0

I just moved to a new house and was troubleshooting a dryer when I noticed my outlet is giving me incorrect voltage. I know I should have two hots (A and B) on either side, a ground at the top (C) and a neutral on the bottom (D). When I hook up the multimeter I get the following readings: AC 120, BC 120, AB 240, AD 0, BD 240, CD 120.

Can anyone tell me what the problem is?

2

You have an open neutral on this circuit. You are getting a reading on it to ground and one leg due to a load backfeed on the neutral.

If everything else in the house works fine then the problem is almost certainly isolated to this circuit.

Physically check the connection of this circuit's neutral wire at the panel.

| improve this answer | |
  • If the neutral is open, and nothing is plugged in. Wouldn't the neutral simply be floating? I guess it's possible that the OP is testing with the dryer plugged in, but I'd say not likely. Maybe I've missed something, but there should be no load to backfeed through. – Tester101 Jul 12 '15 at 22:19
  • I see no other explanation as to how he is getting a 240V reading hot-to-neutral. – Speedy Petey Jul 12 '15 at 22:41
2

A and D are connected somewhere, since they're at the same potential.

If D really is grounded (neutral), then it may not be properly bonded. A short to the grounded (neutral) should trip the breaker.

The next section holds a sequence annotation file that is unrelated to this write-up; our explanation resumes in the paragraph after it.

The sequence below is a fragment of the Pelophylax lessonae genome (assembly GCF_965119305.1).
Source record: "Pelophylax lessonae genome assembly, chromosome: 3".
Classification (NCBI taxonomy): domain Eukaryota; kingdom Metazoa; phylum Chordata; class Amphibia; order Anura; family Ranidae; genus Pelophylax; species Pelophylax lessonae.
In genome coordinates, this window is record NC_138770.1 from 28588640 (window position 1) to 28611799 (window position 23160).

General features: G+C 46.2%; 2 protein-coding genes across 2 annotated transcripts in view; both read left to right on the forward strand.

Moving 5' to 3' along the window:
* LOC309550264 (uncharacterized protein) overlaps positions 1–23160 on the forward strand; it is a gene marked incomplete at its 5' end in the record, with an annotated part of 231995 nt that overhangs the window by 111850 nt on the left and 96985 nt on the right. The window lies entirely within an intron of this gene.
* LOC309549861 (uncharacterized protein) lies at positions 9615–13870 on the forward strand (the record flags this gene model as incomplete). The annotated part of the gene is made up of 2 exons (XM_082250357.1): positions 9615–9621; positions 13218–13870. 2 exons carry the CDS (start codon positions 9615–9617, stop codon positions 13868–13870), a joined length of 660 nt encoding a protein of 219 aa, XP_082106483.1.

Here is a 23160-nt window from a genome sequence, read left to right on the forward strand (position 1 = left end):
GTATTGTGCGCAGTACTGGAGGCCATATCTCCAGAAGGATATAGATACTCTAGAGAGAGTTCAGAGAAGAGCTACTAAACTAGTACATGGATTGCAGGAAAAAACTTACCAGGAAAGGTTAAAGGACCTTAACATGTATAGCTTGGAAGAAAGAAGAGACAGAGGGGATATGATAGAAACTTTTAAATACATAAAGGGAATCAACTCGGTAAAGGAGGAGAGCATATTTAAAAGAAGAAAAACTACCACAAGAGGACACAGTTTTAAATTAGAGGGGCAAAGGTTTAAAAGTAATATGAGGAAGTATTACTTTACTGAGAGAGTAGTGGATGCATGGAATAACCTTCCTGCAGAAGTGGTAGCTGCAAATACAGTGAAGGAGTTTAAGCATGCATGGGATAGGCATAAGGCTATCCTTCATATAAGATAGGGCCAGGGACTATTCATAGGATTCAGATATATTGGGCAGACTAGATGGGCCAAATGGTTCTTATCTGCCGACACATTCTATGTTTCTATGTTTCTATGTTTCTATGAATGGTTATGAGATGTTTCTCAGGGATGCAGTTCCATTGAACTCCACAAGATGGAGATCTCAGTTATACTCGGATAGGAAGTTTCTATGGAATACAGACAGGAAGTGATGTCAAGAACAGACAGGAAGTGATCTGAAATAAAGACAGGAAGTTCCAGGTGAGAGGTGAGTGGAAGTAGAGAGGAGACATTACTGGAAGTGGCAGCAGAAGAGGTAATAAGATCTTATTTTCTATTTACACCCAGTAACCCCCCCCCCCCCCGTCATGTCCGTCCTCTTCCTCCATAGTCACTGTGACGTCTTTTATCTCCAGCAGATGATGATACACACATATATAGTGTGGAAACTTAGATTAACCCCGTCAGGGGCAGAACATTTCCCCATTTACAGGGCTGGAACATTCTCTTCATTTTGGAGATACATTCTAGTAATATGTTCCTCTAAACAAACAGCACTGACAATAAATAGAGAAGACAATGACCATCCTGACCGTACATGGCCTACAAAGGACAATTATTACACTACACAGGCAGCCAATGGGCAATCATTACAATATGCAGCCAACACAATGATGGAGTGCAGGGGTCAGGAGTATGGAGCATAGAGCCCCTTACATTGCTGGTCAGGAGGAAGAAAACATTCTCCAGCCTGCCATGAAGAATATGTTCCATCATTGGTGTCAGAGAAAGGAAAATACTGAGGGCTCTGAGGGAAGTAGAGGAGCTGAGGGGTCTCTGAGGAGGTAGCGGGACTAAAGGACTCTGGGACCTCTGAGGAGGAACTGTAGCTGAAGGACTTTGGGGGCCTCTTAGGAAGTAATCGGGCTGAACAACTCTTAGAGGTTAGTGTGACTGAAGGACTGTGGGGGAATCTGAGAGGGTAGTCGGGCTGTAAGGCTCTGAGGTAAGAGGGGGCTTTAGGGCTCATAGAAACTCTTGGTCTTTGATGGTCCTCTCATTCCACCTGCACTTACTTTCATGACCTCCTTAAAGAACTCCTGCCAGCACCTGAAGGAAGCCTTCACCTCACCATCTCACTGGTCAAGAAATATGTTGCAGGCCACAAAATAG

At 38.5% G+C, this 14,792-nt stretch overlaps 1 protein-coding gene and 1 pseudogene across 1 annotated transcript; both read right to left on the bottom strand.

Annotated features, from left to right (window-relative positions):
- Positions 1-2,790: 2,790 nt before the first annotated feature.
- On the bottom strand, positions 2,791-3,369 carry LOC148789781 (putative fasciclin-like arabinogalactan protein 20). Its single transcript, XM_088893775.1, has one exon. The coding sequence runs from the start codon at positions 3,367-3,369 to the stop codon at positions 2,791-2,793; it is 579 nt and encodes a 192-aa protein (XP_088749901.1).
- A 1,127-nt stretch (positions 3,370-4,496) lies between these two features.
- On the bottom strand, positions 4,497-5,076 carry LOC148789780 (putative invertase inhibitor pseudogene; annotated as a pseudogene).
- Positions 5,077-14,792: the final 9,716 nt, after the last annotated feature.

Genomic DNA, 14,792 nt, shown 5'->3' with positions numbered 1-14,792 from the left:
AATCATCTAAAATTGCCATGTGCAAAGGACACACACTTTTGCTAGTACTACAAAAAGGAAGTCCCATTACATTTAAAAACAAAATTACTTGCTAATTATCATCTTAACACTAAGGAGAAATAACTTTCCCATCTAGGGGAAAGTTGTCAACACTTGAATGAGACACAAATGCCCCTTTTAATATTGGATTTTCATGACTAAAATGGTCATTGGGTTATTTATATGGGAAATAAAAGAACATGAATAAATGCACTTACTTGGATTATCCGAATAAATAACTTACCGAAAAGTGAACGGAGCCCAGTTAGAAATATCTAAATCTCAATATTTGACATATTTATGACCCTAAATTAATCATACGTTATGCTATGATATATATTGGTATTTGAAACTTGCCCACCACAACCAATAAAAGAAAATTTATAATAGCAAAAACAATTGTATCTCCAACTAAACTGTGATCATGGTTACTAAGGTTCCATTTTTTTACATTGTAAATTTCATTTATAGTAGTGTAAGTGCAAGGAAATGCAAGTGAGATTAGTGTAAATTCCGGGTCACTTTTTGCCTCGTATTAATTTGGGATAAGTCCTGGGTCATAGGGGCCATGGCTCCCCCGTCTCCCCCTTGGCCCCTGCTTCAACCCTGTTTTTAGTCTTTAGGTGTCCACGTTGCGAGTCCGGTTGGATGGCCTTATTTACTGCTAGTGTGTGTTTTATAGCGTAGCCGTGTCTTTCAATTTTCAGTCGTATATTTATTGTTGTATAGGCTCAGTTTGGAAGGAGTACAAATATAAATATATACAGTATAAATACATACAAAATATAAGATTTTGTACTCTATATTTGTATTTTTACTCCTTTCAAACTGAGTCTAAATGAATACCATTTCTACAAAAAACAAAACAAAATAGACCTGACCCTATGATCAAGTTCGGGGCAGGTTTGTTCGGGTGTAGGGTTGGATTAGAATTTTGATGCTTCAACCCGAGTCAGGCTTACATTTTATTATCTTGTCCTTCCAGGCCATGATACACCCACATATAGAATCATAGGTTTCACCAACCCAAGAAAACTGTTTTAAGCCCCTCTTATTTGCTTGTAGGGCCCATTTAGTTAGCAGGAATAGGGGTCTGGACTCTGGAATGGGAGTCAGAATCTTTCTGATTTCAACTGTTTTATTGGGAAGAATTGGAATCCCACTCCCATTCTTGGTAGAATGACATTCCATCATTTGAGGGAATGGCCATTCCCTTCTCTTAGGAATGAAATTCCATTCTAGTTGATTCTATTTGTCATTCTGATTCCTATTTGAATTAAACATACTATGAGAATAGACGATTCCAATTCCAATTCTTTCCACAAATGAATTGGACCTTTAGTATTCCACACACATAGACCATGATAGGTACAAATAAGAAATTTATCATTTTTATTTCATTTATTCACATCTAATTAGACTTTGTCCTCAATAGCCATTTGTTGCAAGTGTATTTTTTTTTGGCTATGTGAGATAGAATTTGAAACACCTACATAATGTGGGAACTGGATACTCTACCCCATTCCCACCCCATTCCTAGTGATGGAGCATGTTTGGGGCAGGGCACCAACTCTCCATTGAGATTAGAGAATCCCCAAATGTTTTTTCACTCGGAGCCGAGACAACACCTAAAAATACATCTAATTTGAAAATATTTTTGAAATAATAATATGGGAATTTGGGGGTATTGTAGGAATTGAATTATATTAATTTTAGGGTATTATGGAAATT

Start by turning off the breaker, and making sure power is off. Then open up the outlet, and see if the two conductors are touching. If not, open up the panel and check. If everything still looks okay, trace the cable and look for other junctions and/or damage to the cable.

Wild Guess

If I had to guess, I'd say it's a "bootleg ground" gone wrong. The cable feeding this receptacle is probably only 3 wires, but somebody wanted to install a 4 prong receptacle. To do this, they tried to connect the grounding terminal to the grounded (neutral) terminal ("bootleg ground"). Instead they accidentally connected the grounded (neutral) terminal to one of the ungrounded (hot) terminals.

If this is the case, you'll probably see the problem as soon as you pull the receptacle. Since there's probably a short bit of wire between two terminals.

| improve this answer | |

Your Answer

By clicking “Post Your Answer”, you agree to our terms of service, privacy policy and cookie policy

Not the answer you're looking for? Browse other questions tagged or ask your own question.